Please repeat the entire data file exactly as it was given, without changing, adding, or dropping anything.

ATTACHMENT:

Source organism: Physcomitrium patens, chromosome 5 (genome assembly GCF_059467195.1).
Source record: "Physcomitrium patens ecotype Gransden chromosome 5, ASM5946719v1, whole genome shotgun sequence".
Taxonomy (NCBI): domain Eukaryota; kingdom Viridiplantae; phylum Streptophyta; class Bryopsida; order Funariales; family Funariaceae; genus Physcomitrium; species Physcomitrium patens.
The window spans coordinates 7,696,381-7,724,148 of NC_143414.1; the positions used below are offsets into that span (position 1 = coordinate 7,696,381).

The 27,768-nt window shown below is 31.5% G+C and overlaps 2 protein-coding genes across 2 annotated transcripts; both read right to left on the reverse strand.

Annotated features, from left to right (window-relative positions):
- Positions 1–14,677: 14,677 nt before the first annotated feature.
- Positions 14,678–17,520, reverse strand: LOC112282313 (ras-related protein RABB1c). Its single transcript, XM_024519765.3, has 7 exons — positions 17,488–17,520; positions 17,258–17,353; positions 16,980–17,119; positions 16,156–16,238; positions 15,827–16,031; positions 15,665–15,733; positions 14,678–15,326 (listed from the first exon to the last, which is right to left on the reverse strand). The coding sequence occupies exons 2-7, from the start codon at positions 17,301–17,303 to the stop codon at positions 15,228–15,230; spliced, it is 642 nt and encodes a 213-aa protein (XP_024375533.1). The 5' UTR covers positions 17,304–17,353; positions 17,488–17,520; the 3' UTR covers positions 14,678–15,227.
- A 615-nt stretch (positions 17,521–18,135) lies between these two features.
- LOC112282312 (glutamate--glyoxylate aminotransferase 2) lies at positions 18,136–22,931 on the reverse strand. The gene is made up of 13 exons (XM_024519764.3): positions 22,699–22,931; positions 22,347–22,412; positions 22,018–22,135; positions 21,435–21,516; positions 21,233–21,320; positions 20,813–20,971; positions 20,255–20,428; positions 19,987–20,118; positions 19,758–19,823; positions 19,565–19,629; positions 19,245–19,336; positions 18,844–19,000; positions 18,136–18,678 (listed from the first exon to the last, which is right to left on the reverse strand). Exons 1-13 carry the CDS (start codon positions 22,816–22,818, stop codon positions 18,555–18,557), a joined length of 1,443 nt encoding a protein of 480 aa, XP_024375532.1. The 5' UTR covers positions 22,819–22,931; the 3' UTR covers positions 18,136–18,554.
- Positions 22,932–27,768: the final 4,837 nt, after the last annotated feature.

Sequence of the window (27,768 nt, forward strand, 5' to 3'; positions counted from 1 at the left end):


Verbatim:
Source organism: Physcomitrium patens, chromosome 5 (genome assembly GCF_059467195.1).
Source record: "Physcomitrium patens ecotype Gransden chromosome 5, ASM5946719v1, whole genome shotgun sequence".
Taxonomy (NCBI): domain Eukaryota; kingdom Viridiplantae; phylum Streptophyta; class Bryopsida; order Funariales; family Funariaceae; genus Physcomitrium; species Physcomitrium patens.
The window spans coordinates 7,696,381-7,724,148 of NC_143414.1; the positions used below are offsets into that span (position 1 = coordinate 7,696,381).

The 27,768-nt window shown below is 31.5% G+C and overlaps 2 protein-coding genes across 2 annotated transcripts; both read right to left on the reverse strand.

Annotated features, from left to right (window-relative positions):
- Positions 1–14,677: 14,677 nt before the first annotated feature.
- Positions 14,678–17,520, reverse strand: LOC112282313 (ras-related protein RABB1c). Its single transcript, XM_024519765.3, has 7 exons — positions 17,488–17,520; positions 17,258–17,353; positions 16,980–17,119; positions 16,156–16,238; positions 15,827–16,031; positions 15,665–15,733; positions 14,678–15,326 (listed from the first exon to the last, which is right to left on the reverse strand). The coding sequence occupies exons 2-7, from the start codon at positions 17,301–17,303 to the stop codon at positions 15,228–15,230; spliced, it is 642 nt and encodes a 213-aa protein (XP_024375533.1). The 5' UTR covers positions 17,304–17,353; positions 17,488–17,520; the 3' UTR covers positions 14,678–15,227.
- A 615-nt stretch (positions 17,521–18,135) lies between these two features.
- LOC112282312 (glutamate--glyoxylate aminotransferase 2) lies at positions 18,136–22,931 on the reverse strand. The gene is made up of 13 exons (XM_024519764.3): positions 22,699–22,931; positions 22,347–22,412; positions 22,018–22,135; positions 21,435–21,516; positions 21,233–21,320; positions 20,813–20,971; positions 20,255–20,428; positions 19,987–20,118; positions 19,758–19,823; positions 19,565–19,629; positions 19,245–19,336; positions 18,844–19,000; positions 18,136–18,678 (listed from the first exon to the last, which is right to left on the reverse strand). Exons 1-13 carry the CDS (start codon positions 22,816–22,818, stop codon positions 18,555–18,557), a joined length of 1,443 nt encoding a protein of 480 aa, XP_024375532.1. The 5' UTR covers positions 22,819–22,931; the 3' UTR covers positions 18,136–18,554.
- Positions 22,932–27,768: the final 4,837 nt, after the last annotated feature.

Sequence of the window (27,768 nt, forward strand, 5' to 3'; positions counted from 1 at the left end):